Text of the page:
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Christmas Eve Memory

Candlelight!  Communion!  Reverence!  Awe!  Joy!

They were all there at the Christmas Eve Candlelight Service at 10:00 p.m. at Central Westside United Church as we celebrated the birth of our saviour, Jesus the Christ.

The service began with the feeling of hope inspired by Bruce Steer’s lovely saxophone solo, “He is Born”  The clear bright voice of Krista Adair singing “The Angel’s Carol” continued the musical offerings.  One of our traditions is to welcome home former members who have travelled on to new places they now call home, and to invite them to help in worship, and so, Murray Rice, home from Toronto, sang an arrangement of two Christmas songs, “Infant Holy and Silent Night”.  A little later the choir presented their rendition of the beautiful Austrian carol “Still, Still, Still”.  All of the musical guests were  accompanied by Judy Pringle on the organ.

Glenn and Helen Hepburn relit the four coloured Advent Candles before lighting the white Christ Candle in the centre of the arrangement to complete the set.

The bible readings told the Christmas story from hopeful times before Christ’s birth, to “between times”, to the Luke story of Christ’s birth.  Readers were Helen Hepburn, Bruce Steer and Terri-Lynn Jackson.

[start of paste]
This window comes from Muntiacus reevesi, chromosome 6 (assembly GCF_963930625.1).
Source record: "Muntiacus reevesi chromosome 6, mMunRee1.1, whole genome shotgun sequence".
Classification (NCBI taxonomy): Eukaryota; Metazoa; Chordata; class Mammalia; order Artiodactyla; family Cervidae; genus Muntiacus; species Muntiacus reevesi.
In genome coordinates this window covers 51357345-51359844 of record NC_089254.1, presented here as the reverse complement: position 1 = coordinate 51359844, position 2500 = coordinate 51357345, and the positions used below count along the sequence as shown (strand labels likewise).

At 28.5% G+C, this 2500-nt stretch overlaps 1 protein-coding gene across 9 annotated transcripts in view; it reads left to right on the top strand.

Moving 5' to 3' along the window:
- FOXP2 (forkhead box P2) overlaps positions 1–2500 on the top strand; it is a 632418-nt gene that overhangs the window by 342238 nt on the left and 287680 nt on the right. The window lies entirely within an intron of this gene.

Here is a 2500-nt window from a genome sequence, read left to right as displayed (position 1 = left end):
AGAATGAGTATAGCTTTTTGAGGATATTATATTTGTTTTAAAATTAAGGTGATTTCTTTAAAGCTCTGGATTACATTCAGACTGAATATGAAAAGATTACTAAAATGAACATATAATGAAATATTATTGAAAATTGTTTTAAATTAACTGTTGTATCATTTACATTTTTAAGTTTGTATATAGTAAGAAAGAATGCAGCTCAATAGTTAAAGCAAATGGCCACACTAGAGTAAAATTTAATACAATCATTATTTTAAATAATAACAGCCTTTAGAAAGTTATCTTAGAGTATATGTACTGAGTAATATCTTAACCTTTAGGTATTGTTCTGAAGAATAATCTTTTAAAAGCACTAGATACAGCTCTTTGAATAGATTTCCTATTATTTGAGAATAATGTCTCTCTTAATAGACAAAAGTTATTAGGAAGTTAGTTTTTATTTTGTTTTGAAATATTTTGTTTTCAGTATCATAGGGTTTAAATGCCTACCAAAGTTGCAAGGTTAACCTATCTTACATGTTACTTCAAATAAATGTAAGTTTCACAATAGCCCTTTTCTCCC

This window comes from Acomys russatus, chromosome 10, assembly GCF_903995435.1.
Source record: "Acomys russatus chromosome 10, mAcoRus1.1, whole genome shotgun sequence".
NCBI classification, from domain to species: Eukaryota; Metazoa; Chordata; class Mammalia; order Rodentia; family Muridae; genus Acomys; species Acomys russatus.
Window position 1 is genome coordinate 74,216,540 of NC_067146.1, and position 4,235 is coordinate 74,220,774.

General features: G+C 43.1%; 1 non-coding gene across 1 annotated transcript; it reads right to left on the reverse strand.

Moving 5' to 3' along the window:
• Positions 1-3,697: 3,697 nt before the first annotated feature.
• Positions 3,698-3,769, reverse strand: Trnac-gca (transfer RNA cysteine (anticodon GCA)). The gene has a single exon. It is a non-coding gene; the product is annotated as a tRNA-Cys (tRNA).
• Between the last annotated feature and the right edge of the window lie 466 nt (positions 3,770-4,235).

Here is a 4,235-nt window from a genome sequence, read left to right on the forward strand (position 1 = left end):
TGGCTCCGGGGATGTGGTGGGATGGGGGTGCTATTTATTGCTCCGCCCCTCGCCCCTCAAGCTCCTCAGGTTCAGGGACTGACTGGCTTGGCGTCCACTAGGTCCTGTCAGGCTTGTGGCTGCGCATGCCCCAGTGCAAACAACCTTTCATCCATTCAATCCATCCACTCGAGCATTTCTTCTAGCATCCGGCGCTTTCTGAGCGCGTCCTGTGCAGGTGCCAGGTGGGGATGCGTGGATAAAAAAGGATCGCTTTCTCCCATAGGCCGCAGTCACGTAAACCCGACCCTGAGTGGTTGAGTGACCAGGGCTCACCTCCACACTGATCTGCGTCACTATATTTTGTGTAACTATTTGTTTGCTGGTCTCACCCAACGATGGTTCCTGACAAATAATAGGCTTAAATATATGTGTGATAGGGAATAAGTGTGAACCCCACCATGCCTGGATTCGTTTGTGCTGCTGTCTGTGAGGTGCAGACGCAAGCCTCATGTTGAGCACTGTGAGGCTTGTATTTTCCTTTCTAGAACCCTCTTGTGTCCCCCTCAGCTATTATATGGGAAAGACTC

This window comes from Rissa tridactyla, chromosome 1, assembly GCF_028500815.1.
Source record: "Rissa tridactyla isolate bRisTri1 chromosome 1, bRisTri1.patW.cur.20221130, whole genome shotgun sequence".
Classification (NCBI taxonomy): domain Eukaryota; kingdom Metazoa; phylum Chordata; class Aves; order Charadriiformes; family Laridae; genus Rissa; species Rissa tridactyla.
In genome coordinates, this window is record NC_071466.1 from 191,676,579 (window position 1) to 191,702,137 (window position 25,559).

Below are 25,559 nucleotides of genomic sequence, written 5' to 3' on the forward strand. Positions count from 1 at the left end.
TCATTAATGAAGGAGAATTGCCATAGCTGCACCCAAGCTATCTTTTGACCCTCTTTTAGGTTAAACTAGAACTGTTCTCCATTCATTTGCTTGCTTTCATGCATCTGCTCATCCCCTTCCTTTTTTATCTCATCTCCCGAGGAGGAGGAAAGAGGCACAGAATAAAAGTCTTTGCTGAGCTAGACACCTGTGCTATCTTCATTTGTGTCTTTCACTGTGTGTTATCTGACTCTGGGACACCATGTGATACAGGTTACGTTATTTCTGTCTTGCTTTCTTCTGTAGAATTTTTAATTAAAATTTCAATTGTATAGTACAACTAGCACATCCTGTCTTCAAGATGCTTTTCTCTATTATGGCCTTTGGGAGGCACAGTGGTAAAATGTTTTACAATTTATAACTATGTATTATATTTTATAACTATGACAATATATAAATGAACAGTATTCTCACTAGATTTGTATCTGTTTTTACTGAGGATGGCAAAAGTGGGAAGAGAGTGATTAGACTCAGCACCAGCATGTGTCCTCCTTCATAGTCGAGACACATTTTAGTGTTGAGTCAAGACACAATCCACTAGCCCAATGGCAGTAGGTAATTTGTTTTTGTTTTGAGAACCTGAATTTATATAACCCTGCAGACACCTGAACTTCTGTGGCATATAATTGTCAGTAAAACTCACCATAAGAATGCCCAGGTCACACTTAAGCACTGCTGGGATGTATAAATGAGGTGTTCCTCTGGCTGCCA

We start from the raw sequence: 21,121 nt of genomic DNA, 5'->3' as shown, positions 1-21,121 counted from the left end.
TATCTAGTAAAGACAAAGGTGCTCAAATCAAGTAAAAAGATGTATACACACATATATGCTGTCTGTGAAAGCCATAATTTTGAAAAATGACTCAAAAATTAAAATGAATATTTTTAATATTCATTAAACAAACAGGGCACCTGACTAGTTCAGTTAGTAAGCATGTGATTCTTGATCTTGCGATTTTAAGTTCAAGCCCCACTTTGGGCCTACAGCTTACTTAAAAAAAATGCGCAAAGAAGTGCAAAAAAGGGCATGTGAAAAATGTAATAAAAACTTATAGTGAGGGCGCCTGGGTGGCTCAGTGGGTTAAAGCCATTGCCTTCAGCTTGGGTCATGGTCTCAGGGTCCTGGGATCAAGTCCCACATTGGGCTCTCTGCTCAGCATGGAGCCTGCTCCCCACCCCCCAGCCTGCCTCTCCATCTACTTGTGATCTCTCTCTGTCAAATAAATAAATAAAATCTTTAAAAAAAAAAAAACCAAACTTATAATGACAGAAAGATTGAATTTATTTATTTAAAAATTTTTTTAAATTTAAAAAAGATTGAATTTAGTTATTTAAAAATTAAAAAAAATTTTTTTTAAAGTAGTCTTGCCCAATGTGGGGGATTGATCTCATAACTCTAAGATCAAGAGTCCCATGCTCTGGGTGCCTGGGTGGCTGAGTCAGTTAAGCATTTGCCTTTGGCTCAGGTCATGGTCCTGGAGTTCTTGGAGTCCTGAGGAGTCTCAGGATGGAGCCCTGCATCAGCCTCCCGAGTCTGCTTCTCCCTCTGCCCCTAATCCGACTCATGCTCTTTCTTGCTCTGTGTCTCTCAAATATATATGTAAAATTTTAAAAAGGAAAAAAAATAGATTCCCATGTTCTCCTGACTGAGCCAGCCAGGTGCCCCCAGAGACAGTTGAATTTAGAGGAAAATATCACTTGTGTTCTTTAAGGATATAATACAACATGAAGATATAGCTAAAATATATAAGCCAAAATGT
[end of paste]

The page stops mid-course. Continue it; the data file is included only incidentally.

This Communion service is one of the loveliest of the year because of its simpleness and its universal invitation to worship Christ, the Newborn King.  As worshippers line up for the elements at the front of the church there is a palpable sense of unity and of coming home.  It is usually very quiet.

People return to their seats with an air of expectation of good things to come.  The individual candles which were handed out upon entering the church are now lit, the flame being handed from one person to the next, as we sing “Silent Night”.  The lights in the sanctuary are dimmed, leaving only the sparkling white garland lights around the balcony and the choir loft, the Christ candle grouping, and the shining beacon of the back-lit double crosses behind the organ.  The candlelit faces reflect reverence.

As the carol ends and the organ plays the postlude it seems that no one wants to leave this sacred space.  Jennifer, ever the hostess, goes to the kitchen to prepare the apple cider and cut the Christ cake.  The people are in a reverie of some sort.  Still no one stirs.  It has become a moment frozen in time, a magical Christmas memory.  If Jennifer hadn’t returned to the sanctuary and switched on the lights is it possible that we would have met the morning still that way, or did we meet something more eternal in those moments?

“My soul magnifies the Lord, and my spirit rejoices in God my Savior”.

Rosemary Fenwick

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